The Court of Appeal on Friday handed down judgment in the matter of Hirachand v Hirachand in which they confirm that (in certain circumstances), success fees can be recoverable from the estate in a claim under the Inheritance (Provision for Family and Dependents) Act 1975 (the Inheritance Act).
Navinchandra Hirachand died in 2016, leaving his entire estate to his widow, Nalini Hirachand.
Their estranged adult daughter, Sheila Hirachand brought a successful claim under S.1(1)(c) and S.(1)(2)(b) of the Inheritance Act for reasonable financial provision as a child of the deceased.
Sheila’s claim was funded by way of a conditional fee agreement (CFA), and success triggered a success fee of 72%, amounting to £48,175. Therefore, the question was: who pays the success fee as on the face of it? Sheila would be liable to pay it, thereby reducing the very fund she had just fought for.
Success fee treatment at first instance
Section 58A(6) Courts and Legal Services Act 1990 (CLSA 1990) provides that a costs order ”may not include provision requiring the payment by one party of all or part of a success fee payable by another party under a conditional fee agreement”. The success fee was not therefore recoverable from Nalini. .
The question before the Court was: given that the award was a needs-based award made on the basis of what was reasonable for Sheila’s maintenance, and given that the liability for the success fee would necessarily reduce the overall sum below, what would be required for that maintenance?, Could the Court exercise its discretion to include provision for the success fee in the sum awarded regardless of the provisions of S.58 of the CLSA 1990?
At first instance, the judge concluded that he could exercise his discretion in such a manner and awarded Sheila a sum of £138,918.00, of which £16,750 was to be attributable to the success fee.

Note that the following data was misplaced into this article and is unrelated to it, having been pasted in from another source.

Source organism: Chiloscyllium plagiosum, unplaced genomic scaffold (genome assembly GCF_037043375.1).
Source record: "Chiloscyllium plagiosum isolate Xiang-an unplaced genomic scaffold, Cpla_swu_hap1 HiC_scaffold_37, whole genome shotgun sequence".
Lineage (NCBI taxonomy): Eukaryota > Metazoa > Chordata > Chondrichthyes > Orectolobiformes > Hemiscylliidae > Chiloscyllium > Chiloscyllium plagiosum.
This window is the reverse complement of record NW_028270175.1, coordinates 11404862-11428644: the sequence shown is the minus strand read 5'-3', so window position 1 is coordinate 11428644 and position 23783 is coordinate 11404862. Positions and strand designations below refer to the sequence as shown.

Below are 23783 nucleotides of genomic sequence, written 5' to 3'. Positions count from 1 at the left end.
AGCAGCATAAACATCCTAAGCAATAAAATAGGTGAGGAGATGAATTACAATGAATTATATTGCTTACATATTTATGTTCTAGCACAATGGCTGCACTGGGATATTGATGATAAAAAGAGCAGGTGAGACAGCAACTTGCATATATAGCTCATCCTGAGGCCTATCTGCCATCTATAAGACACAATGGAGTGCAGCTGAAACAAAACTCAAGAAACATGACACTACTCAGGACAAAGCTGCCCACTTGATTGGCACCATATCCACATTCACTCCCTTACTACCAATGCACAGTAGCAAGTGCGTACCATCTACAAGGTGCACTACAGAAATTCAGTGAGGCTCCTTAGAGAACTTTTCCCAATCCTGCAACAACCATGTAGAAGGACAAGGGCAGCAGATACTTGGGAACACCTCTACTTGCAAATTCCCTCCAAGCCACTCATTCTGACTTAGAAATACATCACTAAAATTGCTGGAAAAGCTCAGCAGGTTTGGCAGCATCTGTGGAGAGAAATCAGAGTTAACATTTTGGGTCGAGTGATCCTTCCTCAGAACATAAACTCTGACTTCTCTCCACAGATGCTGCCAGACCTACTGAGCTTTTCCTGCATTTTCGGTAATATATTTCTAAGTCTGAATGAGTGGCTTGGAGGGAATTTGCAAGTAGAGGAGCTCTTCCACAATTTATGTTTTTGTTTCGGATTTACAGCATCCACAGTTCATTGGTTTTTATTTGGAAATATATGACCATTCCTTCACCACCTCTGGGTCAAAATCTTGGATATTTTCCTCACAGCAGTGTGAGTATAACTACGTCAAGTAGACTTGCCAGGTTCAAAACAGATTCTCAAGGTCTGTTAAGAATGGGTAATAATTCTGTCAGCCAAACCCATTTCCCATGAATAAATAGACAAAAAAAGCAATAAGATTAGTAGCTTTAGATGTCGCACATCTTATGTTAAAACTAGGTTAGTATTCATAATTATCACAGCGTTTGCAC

One of the grounds for appeal was the CFA and the provision for the success fee.
In making its decision, the Court of Appeal considered the considerable number of precedents endorsed by the Supreme Court in Ilott v Blue Cross and Others (No 2) which provided that the payment of debts may form a legitimate part of a maintenance award.
The Court compared the situation to that in financial remedy cases on a divorce. In such cases, the general principle is that “the court will not make an order requiring one party to pay the costs of another party”. In other words, although outstanding costs cannot be recovered from your opponent-spouse, the debt itself is a ‘financial need’ pursuant to s25(2)(b) of the Matrimonial Causes Act 1973.
In Hirachand, the court considered that success fees, which are not otherwise recoverable as a result of S.58 of the CLSA 1990, are equally capable of being a debt, the payment of which is to be taken into consideration as part of the ‘financial need’ that the court would consider when judging what is necessary for a person’s maintenance.
It was clear that in this instance, had allowance not been made for the payment of the success fee, then it was likely that one of Sheila’s “primary needs would not be met”.
The judge at first instance was therefore entitled to consider the success fee as a debt to take into consideration when making an award and so the appeal was dismissed on this ground.
Given that the Court of Appeal has effectively sanctioned the inclusion of success fees in an award under the Inheritance Act, it is likely that we may see an increase in such cases being run under CFAs in practice.
Of course when making an award, the judge will not be aware of any Part 36 offers or the like and therefore taking into account a possible costs liability as a debt is challenging to say the least.
The Court of Appeal did also make it clear that the inclusion of the success fee in an award would depend on the facts of each case and that a success fee was unlikely to be included in instances where the claimant could litigate other than under a CFA. How one judges this remains to be seen. Should a claimant pursue all possible avenues in terms of loans before entering into a CFA? CFAs should therefore still be approached with caution in such matters.